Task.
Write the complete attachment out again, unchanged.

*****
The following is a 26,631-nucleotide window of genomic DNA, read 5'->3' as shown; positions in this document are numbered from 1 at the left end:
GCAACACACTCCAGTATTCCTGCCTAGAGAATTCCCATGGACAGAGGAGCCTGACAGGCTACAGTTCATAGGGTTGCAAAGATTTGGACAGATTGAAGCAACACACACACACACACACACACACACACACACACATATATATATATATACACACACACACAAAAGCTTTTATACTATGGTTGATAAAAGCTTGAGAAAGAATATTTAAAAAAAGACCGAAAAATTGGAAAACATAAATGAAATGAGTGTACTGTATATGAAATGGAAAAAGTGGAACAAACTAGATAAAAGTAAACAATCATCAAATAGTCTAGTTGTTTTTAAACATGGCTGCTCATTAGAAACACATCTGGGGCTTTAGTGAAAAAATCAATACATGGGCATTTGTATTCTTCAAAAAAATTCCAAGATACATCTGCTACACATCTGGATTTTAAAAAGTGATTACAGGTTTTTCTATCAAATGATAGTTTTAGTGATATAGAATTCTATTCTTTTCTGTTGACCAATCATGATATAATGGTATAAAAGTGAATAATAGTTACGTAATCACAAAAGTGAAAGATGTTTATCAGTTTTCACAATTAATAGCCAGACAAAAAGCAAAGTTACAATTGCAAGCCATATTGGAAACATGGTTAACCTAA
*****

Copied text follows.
The following is a 26,631-nucleotide window of genomic DNA, read 5'->3' as shown; positions in this document are numbered from 1 at the left end:
GCAACACACTCCAGTATTCCTGCCTAGAGAATTCCCATGGACAGAGGAGCCTGACAGGCTACAGTTCATAGGGTTGCAAAGATTTGGACAGATTGAAGCAACACACACACACACACACACACACACACACACACATATATATATATATACACACACACACAAAAGCTTTTATACTATGGTTGATAAAAGCTTGAGAAAGAATATTTAAAAAAAGACCGAAAAATTGGAAAACATAAATGAAATGAGTGTACTGTATATGAAATGGAAAAAGTGGAACAAACTAGATAAAAGTAAACAATCATCAAATAGTCTAGTTGTTTTTAAACATGGCTGCTCATTAGAAACACATCTGGGGCTTTAGTGAAAAAATCAATACATGGGCATTTGTATTCTTCAAAAAAATTCCAAGATACATCTGCTACACATCTGGATTTTAAAAAGTGATTACAGGTTTTTCTATCAAATGATAGTTTTAGTGATATAGAATTCTATTCTTTTCTGTTGACCAATCATGATATAATGGTATAAAAGTGAATAATAGTTACGTAATCACAAAAGTGAAAGATGTTTATCAGTTTTCACAATTAATAGCCAGACAAAAAGCAAAGTTACAATTGCAAGCCATATTGGAAACATGGTTAACCTAA